Designed for those approaching this subject for the first time,Easy Statistics in Psychology is a short, readable guide tothe ideas behind statistical formulae and the benefits that arigorous statistical approach brings to psychological research.Packed with useful analogies, it helps students get beyond thenumbers.
- Focuses on the ideas and practicalities of statistics inpsychology, rather than an array of complex numbers andformulas
- Covers the key tests and concepts relevant to the undergraduatestudent
- Includes a helpful section on the uses and abuses ofstatistics, outlining when the specific tests can be used and whenthey should not
- Written by the author of Your Undergraduate PsychologyProject: A BPS Guide (Blackwell, 2004)
|Product dimensions:||6.00(w) x 9.00(h) x 0.31(d)|
About the Author
Mark Forshaw is Principal Lecturer in Psychology atStaffordshire University. He is a Chartered Health Psychologist andAssociate Fellow of the British Psychological Society. He is theauthor of Your Undergraduate Psychology Project: A BPS Guide(BPS Blackwell, 2004).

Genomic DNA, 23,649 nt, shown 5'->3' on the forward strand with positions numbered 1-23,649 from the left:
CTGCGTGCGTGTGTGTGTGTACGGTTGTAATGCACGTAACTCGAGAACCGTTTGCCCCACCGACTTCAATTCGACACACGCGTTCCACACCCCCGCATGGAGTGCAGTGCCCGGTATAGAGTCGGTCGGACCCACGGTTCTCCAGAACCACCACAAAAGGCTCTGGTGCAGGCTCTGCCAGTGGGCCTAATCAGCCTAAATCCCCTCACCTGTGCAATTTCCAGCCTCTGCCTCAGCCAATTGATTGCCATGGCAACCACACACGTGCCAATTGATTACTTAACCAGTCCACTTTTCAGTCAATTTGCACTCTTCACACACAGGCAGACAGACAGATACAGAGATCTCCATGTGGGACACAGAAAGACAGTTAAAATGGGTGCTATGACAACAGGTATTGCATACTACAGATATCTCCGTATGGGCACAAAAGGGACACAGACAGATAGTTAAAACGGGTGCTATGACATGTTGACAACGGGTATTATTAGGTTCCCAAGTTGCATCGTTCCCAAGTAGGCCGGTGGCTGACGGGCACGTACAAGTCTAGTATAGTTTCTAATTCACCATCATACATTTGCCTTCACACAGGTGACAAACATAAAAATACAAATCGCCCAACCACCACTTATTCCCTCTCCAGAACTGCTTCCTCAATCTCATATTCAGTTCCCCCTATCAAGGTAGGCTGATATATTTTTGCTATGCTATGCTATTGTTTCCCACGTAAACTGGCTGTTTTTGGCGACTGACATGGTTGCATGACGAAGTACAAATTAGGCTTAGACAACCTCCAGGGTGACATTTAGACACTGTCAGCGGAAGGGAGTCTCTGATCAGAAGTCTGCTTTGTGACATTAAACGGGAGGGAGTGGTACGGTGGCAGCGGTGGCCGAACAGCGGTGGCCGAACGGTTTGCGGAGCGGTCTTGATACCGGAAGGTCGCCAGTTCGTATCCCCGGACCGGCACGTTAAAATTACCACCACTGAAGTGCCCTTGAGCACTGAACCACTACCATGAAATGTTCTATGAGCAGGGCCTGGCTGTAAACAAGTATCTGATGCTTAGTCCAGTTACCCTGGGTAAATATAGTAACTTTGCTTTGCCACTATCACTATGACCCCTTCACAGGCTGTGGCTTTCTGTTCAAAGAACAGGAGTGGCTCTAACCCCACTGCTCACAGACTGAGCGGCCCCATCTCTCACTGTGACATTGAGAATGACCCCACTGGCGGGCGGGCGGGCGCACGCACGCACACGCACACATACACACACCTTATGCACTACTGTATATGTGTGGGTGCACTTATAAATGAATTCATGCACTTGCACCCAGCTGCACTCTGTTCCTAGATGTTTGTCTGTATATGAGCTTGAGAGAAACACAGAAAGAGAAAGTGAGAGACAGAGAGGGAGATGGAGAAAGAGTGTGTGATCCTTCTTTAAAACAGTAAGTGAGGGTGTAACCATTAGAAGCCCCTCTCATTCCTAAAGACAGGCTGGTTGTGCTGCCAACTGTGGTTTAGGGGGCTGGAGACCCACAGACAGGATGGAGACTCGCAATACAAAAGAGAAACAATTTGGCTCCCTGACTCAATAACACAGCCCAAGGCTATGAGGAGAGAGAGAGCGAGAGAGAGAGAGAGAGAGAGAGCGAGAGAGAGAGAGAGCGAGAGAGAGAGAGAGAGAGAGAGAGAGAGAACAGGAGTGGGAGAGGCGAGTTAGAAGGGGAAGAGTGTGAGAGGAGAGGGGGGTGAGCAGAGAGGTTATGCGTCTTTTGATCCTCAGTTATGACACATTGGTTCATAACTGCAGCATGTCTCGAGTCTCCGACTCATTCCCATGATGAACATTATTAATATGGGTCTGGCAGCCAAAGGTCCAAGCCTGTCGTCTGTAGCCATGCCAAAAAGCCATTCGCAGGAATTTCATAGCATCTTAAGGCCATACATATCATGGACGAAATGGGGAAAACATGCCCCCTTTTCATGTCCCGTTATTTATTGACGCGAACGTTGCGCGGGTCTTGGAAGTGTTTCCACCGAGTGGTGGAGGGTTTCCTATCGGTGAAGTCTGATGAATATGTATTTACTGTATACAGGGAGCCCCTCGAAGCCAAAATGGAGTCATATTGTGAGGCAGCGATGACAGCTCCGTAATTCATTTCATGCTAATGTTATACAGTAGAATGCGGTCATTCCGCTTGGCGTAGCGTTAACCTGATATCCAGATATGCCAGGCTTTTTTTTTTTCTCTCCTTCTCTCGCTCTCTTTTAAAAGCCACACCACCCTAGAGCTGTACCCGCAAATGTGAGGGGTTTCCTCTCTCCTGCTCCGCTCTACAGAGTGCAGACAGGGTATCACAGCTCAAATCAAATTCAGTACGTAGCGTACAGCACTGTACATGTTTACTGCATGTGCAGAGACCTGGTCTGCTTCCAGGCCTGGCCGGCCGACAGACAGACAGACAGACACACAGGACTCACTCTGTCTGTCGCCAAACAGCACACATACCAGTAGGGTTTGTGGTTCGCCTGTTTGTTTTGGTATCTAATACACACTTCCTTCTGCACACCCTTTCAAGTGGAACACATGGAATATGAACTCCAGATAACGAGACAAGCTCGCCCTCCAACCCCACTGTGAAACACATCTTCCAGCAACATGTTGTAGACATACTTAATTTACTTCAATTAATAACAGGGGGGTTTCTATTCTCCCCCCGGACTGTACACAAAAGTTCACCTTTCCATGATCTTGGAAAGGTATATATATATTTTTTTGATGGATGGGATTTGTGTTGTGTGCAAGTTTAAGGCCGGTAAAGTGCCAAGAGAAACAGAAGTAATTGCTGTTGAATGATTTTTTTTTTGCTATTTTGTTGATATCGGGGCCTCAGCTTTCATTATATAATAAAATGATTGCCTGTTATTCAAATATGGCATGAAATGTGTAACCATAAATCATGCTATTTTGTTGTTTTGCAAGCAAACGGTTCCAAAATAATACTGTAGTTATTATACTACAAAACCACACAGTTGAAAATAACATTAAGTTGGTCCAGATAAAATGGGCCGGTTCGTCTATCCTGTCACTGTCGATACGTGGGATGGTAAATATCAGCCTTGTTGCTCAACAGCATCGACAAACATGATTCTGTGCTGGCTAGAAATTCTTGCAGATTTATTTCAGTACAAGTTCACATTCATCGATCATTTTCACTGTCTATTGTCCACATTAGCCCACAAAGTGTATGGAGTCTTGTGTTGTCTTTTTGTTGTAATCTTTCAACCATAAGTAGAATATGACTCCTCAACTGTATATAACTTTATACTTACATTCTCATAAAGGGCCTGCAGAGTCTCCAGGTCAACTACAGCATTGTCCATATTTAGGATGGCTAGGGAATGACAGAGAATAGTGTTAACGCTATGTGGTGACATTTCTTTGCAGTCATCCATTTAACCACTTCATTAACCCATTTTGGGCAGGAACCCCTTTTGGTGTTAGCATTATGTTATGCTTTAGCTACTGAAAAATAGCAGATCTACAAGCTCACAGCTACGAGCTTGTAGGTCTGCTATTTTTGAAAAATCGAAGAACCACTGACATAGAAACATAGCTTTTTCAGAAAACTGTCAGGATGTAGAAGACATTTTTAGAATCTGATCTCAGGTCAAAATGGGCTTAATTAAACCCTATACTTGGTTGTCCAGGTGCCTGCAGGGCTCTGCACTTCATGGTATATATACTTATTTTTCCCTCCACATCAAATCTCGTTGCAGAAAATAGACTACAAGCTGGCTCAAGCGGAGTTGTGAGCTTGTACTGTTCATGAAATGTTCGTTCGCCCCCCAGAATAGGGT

Table of Contents
1. An Introduction to Measuring Things.
2. Variance and More.
3. Probability, Power and Error.
4. First Steps in Inferential Testing.
5. Analysis of Variance.
6. Correlation and Regression.
7. Factor Analysis.
8. Goodness of Fit and Chi-Squared.
9. Non-parametric Tests.
10. Rarely Used Tests in the Seedy Underbelly of Statistics.
What People are Saying About This
"This text speaks statistics in a psychologist's language. Itavoids mathematical rigour and equations and eases the reader intothe unfamiliar territory of statistical methodology with the morefamiliar map of a relaxed conversational style. This approachshould be particularly appealing for people from a non-numeratebackground who are interested in exploring the potential of whatstatistics can do to help them understand their data."–Peter Watson, University of Cambridge"Many psychology students are scared of statistics. In EasyStatistics in Psychology Mark Forshaw attempts to demystify themost common and useful statistics in psychology and make themaccessible and perhaps even cuddly. Mark has taught statistics tomany undergraduates and it shows, particularly in his use ofhelpful analogies and his insight into the common, but rarelydiscussed, errors students make in data entry and in interpretationof the complex output from statistical packages. This book nicelycomplements other more advanced or technical texts. Most psychologyundergraduates will find it helpful; for some it may be a Godsend."–Derek Johnston, Professor in Psychology,University of Aberdeen